I was sure he was a Boto, so, each time he appeared – and he returned many times to visit us – I never asked where he had been. The only thing that mattered to me was to know that he loved and cared about us.
Dudu could hardly believe in that amazing story. He never thought that such a fantastic thing could be true. Buther mother also added:
"Now I want to tell you a big secret."
Almost without breathing, Dudu listened to what his mother had hidden from everybody and now was sharing with him. This was by far the best thing of all!
On that day Dudu arrived late at school, but his eyes were shining.
"Dead Fish Eyes, don't you get tired of showing this black hole in your mouth?" laughed a classmate.
"I am smiling," he replied confidently.
"And can you tell us why?" asked the torturer.
"Because I am happy. Tonight the Boto will make you a little visit..."
"Boto ? What Boto? I don't believe it!"
"My father. Today I found out that I am son of the Boto. And if wicked boys bother me, my father punishes them."
"Do you think we will believe it?"
"You must not believe. Just wait for the night to come. There will be a party tonight, and he will come to visit us. He will dance with my mother and take revenge for all your offenses to me.
His mates opened their eyes widely . They had already heard some stories about it... A terrified boy muttered:
"We were just kidding..."
Another one became pale.
"Explain it to him, please," he asked.
"Oh, really? So do bear in mind that I will tell him everything you had done to me!"
The wicked mates started to cry.
At that moment, Dudu woke up. He opened his eyes and saw the old dresser in the corner of the window with flower curtains, the bookcase on the shelf for books and CDs, the clothes scattered around the open backpack, the school notebooks.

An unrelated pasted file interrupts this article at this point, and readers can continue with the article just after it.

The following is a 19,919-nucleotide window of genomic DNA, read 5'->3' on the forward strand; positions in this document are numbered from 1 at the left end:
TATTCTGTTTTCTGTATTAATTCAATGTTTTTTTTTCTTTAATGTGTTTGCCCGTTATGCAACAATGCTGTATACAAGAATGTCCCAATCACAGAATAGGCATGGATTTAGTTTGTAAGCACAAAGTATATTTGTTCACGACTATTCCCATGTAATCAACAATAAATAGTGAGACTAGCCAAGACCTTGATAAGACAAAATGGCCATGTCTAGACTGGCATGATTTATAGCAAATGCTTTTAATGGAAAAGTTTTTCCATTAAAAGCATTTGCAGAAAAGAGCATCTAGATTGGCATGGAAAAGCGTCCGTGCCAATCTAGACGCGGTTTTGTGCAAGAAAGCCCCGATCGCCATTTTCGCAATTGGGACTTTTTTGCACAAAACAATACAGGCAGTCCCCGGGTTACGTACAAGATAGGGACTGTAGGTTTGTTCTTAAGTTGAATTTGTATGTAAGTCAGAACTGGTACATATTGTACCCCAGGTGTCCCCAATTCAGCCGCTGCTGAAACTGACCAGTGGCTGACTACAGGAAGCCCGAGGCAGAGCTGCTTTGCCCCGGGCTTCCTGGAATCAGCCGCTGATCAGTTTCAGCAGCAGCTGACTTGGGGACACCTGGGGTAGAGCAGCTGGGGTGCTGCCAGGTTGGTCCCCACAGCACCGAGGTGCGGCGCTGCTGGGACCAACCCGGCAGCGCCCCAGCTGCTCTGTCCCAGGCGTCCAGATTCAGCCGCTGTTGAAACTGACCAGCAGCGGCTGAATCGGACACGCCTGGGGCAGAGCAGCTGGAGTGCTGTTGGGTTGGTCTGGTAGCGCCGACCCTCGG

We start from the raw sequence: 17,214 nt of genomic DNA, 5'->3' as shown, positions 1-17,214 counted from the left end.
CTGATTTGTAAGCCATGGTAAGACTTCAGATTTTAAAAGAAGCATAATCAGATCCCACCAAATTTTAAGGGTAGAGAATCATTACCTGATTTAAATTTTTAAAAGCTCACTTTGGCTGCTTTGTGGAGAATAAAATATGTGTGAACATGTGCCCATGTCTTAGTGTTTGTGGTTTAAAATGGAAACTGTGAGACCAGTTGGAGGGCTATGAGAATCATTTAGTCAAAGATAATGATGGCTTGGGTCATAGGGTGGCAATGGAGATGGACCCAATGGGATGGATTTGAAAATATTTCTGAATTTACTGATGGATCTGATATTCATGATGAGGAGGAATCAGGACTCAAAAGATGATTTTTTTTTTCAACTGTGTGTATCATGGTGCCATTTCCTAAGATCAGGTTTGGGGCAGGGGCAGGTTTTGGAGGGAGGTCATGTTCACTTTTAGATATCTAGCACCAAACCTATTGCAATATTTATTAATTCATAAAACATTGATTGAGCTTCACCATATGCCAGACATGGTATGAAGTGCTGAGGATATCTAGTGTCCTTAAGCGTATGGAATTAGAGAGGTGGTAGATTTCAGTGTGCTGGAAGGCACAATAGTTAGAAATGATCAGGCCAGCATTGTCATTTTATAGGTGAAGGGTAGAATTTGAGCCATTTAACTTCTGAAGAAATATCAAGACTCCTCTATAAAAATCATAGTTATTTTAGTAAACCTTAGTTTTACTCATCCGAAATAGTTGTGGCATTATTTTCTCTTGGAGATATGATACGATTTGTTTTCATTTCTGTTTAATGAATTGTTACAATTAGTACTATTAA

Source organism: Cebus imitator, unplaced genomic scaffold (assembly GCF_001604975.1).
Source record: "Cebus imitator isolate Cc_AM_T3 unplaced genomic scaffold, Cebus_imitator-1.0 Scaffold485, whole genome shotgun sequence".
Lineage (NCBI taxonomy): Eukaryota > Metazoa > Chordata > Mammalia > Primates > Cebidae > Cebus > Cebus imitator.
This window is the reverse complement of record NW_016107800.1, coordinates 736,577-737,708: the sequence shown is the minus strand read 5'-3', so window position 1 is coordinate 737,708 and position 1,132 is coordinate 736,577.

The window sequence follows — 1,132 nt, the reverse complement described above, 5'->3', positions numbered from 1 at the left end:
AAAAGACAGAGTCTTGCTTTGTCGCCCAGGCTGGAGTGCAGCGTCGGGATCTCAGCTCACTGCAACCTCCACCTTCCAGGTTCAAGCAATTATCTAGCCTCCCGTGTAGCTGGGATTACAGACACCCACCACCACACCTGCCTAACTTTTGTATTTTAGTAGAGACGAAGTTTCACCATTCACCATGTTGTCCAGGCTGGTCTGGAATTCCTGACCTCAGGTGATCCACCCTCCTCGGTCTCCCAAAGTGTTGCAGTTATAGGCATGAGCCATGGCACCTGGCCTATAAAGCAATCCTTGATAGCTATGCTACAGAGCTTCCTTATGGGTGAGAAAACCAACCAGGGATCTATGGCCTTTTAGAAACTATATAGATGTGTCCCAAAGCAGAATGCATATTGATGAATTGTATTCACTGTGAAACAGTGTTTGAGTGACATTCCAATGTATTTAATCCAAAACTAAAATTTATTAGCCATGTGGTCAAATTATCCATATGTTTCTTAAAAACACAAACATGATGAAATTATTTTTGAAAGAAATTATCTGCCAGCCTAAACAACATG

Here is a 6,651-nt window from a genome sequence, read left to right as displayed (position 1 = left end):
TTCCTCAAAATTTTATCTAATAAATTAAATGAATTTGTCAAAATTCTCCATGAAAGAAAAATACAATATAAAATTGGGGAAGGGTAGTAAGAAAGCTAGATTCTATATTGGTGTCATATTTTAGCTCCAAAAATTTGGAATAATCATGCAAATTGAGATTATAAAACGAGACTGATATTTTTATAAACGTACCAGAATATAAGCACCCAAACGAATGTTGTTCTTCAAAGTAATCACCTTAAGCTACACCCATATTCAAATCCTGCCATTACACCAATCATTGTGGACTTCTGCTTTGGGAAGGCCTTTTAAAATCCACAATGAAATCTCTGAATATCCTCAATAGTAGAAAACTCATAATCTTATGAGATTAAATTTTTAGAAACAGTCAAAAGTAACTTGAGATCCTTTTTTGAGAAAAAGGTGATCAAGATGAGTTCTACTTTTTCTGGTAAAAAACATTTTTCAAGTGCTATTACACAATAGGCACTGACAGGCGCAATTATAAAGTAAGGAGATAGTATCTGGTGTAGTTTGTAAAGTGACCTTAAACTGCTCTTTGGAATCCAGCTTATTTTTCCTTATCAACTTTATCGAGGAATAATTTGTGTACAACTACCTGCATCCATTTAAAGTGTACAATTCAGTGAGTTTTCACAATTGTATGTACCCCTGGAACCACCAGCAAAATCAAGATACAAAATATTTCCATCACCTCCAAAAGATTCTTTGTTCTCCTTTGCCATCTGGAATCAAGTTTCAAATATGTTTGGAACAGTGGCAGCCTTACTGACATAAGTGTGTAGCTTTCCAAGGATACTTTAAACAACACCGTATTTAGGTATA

He began to laugh, got up and went running to his parents' bed, in the next bedroom. He laid down in between them and exclaimed:
"I had such a strange dream!"
And he told them.
The three laughed a lot and Dudu hugged his father tightly, saying:
"I'm glad you're not a Boto! But if you were, I think I would love you just the same! Because... you know what? It's great to have a dad like you!
The boto is a kind of river dolphin that lives in the Amazon region. Also known as pink dolphin, it can be 1.8–2.5 m long and to weigh 160 kg.
According to the legend, in the evening the botos shape-shift into tall, strong and handsome young men who love dancing, and for this reason they usually attend parties even without being invited. Seductive, they choose the most beautiful girl to date, causing envy in men and jealousy in women. They always wear a hat to hide the breathing hole at the top of their heads. They drink a lot, but they never get drunk. Before the sunrise, they must return to the river cause they will become botos again.
If an unmarried girl gets pregnant, she says the baby's father is a boto and thus keeps the gossips away. It's because people are afraid that father boto can take revenge of the ones who offend his family.
The legend also says that, in order to disenchant a boto, one must throw a rotten head of garlic into the river.
The boto is a character of the Amazon folk tales.
Two siblings and a Headless Mule
"How is a headless mule like?"
Fabiana was very puzzled.
"Imagine a horse, which looks like a mule, and now take its head off. It's done. That's it," replied her older brother, who thought himself too smart.
"This I already knew. I am just wondering how it could breath fire through its nostrils if it has no head and even less nostrils!"
"Imagine that it breathes fire through the hole where its head should be. It should be like this."
"So, it's not through the nostrils."
"The headless mule is a magic being. It can be the way you want."
"But I don't want!"
"What don't you want?"
"I don't want it to exist."
"So you just have to think it doesn't exist."
"I am scared!"
"Nonsense. It's only a legend."
"Is a legend like a tale?"
"More or less, yes."
"Can you tell me its legend?"
A long time ago, a king and a queen lived happily ruling the kingdom. One Friday night, the king realized the queen had softly left the palace and disappeared, returning only in the morning after. He got puzzled and began to watch her. Nothing happened during the week but, on Friday night, the escapade was repeated.
It happened again on the other week and the king could no longer reign, because the queen denied she had gone out and didn't agree to talk on the subject. He ordered a man to follow her, but the queen outwitted him and the mystery remained unsolved. The king decided, then, to watch her personally, without being seen by her.
On the following Friday, the monarch saw his wife putting on the cloak and heading towards the cemetery. There, she opened a grave and, right before the king's eyes, devoured a child who had been buried the afternoon before.